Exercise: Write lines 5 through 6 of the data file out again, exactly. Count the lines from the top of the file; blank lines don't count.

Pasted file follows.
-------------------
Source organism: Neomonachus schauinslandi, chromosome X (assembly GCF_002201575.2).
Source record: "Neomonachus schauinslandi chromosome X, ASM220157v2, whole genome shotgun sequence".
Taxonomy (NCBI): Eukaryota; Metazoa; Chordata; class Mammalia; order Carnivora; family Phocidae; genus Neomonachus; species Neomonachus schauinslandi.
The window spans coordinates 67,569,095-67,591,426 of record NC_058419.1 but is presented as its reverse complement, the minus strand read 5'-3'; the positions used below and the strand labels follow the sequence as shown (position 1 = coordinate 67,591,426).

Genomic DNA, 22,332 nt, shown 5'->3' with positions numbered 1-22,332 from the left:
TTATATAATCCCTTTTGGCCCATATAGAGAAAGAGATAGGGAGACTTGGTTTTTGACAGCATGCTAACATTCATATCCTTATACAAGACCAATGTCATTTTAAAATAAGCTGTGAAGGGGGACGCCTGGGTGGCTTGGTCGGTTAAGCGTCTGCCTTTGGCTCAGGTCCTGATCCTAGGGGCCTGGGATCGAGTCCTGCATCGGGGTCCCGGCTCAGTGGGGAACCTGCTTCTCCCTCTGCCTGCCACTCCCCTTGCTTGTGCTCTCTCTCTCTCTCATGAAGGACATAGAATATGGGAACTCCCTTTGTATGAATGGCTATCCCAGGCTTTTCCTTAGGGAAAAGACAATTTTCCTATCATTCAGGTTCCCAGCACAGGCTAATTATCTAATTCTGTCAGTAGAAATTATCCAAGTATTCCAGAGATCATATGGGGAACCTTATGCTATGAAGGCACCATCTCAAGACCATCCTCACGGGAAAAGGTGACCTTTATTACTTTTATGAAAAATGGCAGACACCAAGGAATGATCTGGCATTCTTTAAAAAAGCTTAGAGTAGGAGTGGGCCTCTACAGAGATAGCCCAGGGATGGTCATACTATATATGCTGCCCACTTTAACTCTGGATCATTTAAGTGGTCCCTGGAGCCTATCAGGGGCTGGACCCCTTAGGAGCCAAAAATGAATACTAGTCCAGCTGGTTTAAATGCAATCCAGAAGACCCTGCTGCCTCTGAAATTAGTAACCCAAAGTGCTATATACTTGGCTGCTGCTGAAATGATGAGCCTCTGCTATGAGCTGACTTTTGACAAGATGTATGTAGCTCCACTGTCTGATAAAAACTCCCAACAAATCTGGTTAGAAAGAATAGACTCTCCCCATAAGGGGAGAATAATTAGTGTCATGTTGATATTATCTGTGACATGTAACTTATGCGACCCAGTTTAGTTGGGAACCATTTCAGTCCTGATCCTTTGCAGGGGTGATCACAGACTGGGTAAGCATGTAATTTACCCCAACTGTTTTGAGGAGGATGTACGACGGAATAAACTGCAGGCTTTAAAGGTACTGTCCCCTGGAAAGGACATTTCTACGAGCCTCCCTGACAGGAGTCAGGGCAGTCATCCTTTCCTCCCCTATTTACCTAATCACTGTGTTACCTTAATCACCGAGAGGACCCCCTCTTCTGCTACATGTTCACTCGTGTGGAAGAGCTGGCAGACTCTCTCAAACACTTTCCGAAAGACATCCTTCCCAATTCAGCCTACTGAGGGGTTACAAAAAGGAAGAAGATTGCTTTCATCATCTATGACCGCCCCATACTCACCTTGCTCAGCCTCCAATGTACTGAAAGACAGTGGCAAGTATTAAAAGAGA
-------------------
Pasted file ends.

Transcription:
Genomic DNA, 22,332 nt, shown 5'->3' with positions numbered 1-22,332 from the left:
TTATATAATCCCTTTTGGCCCATATAGAGAAAGAGATAGGGAGACTTGGTTTTTGACAGCATGCTAACATTCATATCCTTATACAAGACCAATGTCATTTTAAAATAAGCTGTGAAGGGGGACGCCTGGGTGGCTTGGTCGGTTAAGCGTCTGCCTTTGGCTCAGGTCCTGATCCTAGGGGCCTGGGATCGAGTCCTGCATCGGGGTCCCGGCTCAGTGGGGAACCTGCTTCTCCCTCTGCCTGCCACTCCCCTTGCTTGTGCTCTCTCTCTCTCTCATGAAGGACATAGAATATGGGAACTCCCTTTGTATGAATGGCTATCCCAGGCTTTTCCTTAGGGAAAAGACAATTTTCCTATCATTCAGGTTCCCAGCACAGGCTAATTATCTAATTCTGTCAGTAGAAATTATCCAAGTATTCCAGAGATCATATGGGGAACCTTATGCTATGAAGGCACCATCTCAAGACCATCCTCACGGGAAAAGGTGACCTTTATTACTTTTATGAAAAATGGCAGACACCAAGGAATGATCTGGCATTCTTTAAAAAAGCTTAGAGTAGGAGTGGGCCTCTACAGAGATAGCCCAGGGATGGTCATACTATATATGCTGCCCACTTTAACTCTGGATCATTTAAGTGGTCCCTGGAGCCTATCAGGGGCTGGACCCCTTAGGAGCCAAAAATGAATACTAGTCCAGCTGGTTTAAATGCAATCCAGAAGACCCTGCTGCCTCTGAAATTAGTAACCCAAAGTGCTATATACTTGGCTGCTGCTGAAATGATGAGCCTCTGCTATGAGCTGACTTTTGACAAGATGTATGTAGCTCCACTGTCTGATAAAAACTCCCAACAAATCTGGTTAGAAAGAATAGACTCTCCCCATAAGGGGAGAATAATTAGTGTCATGTTGATATTATCTGTGACATGTAACTTATGCGACCCAGTTTAGTTGGGAACCATTTCAGTCCTGATCCTTTGCAGGGGTGATCACAGACTGGGTAAGCATGTAATTTACCCCAACTGTTTTGAGGAGGATGTACGACGGAATAAACTGCAGGCTTTAAAGGTACTGTCCCCTGGAAAGGACATTTCTACGAGCCTCCCTGACAGGAGTCAGGGCAGTCATCCTTTCCTCCCCTATTTACCTAATCACTGTGTTACCTTAATCACCGAGAGGACCCCCTCTTCTGCTACATGTTCACTCGTGTGGAAGAGCTGGCAGACTCTCTCAAACACTTTCCGAAAGACATCCTTCCCAATTCAGCCTACTGAGGGGTTACAAAAAGGAAGAAGATTGCTTTCATCATCTATGACCGCCCCATACTCACCTTGCTCAGCCTCCAATGTACTGAAAGACAGTGGCAAGTATTAAAAGAGA